Nearly all opinion polls had predicted that Peretz’ rival, the veteran and elderly Israeli politician and statesman Shimon Peres, would score an easy win over him.
Peretz won 42.35% of votes cast by Labour Party registered members while Peres obtained nearly 40%.
Benyamin Ben Elizer, a former defence minister and a long-time labour politician, received 17% of the total votes.
The Peretz’ victory seems to have enhanced the image of the Labour Party, at least for the time being.
According to an opinion poll published on Friday, a majority of Israelis believe the Labour party now has better chances of regaining power in Israel.
The poll showed that if national elections were to be held now, the party would win 28 seats, seven seats more than its current 21 seats.
Aljazeera.net’s Khalid Amayreh spoke to veteran Israeli journalist and commentator Uri Avnery on the significance of Peretz’ victory and the immediate and long-range implications of this development on Israeli politics and peace efforts with the Palestinians.
Aljazeera.net: Were you surprised by Amir Peretz’ victory and Shimon Peres’ defeat in the Labour Party elections?
Avnery: It is certainly a surprise. All opinion polls gave Peres a comfortable lead over Peretz. I myself didn’t predict a Peretz’ victory.
But this is a pleasant surprise.
Why is Peretz’ victory significant in your opinion?
It is very significant; it could have profound and far-reaching ramifications on politics in Israel and the prospects of pace with the Palestinians.
We can compare the ascendancy of a Jew originating in North Africa to the helm of the Labour Party to the Likud’s victory in 1977 under the leadership of Menachem Begin thanks to the overwhelming support of Jews who had immigrated from Arab and Islamic countries.
That was a watershed moment in Israel politics. Peretz’ win could be a new watershed.
Who elected Peretz?
Peretz was elected by towns and villages inhabited mainly by immigrants from North Africa, the same people who are rioting now in France.
And I would say that they elected Peretz very much for the same reason that North African Muslim immigrants are rioting in France, namely social alienation and economic deprivation.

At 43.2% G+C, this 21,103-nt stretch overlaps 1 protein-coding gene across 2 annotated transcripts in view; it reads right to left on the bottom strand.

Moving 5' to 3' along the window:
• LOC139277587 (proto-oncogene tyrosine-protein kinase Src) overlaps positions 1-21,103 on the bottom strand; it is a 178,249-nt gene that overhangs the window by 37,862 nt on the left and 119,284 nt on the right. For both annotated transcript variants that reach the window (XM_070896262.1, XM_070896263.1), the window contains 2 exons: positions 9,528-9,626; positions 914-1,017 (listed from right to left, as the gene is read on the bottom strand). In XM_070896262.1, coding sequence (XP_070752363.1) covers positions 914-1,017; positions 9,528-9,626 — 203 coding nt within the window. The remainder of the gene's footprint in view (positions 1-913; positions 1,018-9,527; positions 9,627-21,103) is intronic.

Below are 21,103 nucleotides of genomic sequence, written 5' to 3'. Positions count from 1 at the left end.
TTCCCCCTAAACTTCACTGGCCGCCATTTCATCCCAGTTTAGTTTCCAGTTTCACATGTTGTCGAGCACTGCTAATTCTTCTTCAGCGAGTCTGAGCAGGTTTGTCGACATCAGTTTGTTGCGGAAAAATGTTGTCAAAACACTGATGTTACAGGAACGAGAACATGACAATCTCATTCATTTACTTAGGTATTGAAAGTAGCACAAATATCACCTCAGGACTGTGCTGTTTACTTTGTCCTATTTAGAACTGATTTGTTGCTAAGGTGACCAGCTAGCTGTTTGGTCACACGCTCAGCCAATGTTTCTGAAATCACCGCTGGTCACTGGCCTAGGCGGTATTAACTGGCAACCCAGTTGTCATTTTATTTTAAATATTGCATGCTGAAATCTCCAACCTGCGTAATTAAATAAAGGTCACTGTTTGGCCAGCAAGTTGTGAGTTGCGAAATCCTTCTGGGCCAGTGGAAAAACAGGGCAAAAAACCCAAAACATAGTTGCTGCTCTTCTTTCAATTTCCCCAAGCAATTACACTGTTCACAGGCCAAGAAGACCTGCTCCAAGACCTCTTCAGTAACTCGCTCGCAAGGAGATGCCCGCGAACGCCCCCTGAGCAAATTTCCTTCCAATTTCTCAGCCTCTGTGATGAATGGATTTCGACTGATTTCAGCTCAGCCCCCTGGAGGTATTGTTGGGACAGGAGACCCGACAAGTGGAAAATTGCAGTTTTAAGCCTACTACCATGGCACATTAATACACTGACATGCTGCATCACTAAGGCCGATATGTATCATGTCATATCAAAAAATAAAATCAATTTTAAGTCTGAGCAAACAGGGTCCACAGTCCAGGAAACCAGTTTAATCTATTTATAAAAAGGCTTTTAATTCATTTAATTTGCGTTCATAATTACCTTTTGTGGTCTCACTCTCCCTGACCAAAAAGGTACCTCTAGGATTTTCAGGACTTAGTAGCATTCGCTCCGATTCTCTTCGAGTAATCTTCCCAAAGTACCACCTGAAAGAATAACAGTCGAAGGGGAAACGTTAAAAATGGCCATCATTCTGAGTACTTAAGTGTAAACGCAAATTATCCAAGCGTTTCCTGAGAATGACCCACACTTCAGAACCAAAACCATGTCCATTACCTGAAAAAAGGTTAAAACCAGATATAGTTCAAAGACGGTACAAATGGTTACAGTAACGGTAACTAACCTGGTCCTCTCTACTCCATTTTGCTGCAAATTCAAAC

Why do you think Labour members shunned Peres?
The Labour Party had already become the party of the rich Ashkenazi elite and was distancing itself from the poor and unprivileged people who have a deep sense of being discriminated against by the establishment.
These people had always voted for the Likud and many voted for [the ultra-orthodox] Shas party out of ethnic loyalty. Now that is changing and Jews from Islamic countries are apparently opting to join the Labour Party which may well become the party of Middle Eastern Jews.
Where does Peretz stand on the peace process?
I think Peretz is loyal to the peace process. I think he is more sincere about this than other politicians. [Peretz has already indicated that if elected prime minister, he would ask the Palestinian leadership to enter into negotiations over a final-status settlement.]
Will Peretz enter into a coalition government with Ariel Sharon?
There will be no coalition with Sharon. Sharon is not really interested in reaching a genuine peace agreement with the Palestinians and Peretz is well aware of this fact.
What will Peretz’ immediate priorities be?
I think he will try to get rid of the old guards, including such people as [former Israeli Prime Minister Ehud] Barak.
Peretz will very likely sit with Sharon in the next few days in order to designate a date for early elections which I think will take place in the first half of 2006.
Until then, we are going to witness a lot of regrouping in Israeli politics.
Do you think Sharon might opt to form a new coalition with such right-wing parties as the Mifdal (the settlers party), National Union and the secular Shinui (Change)?
I don’t think so. First, the settlers and their allies in the Knesset don’t have the votes to sustain the government. And, second, Sharon wouldn’t want to appear anew as leader of the extremists as this would tarnish his image abroad especially in the United States. So, it seems the only way out of the current deadlock is moving up the general elections.
Has Peres’ political life come to an end?
If I were to advise Amir Peretz, I would tell him to give Peres an honorary place in the Labour Party.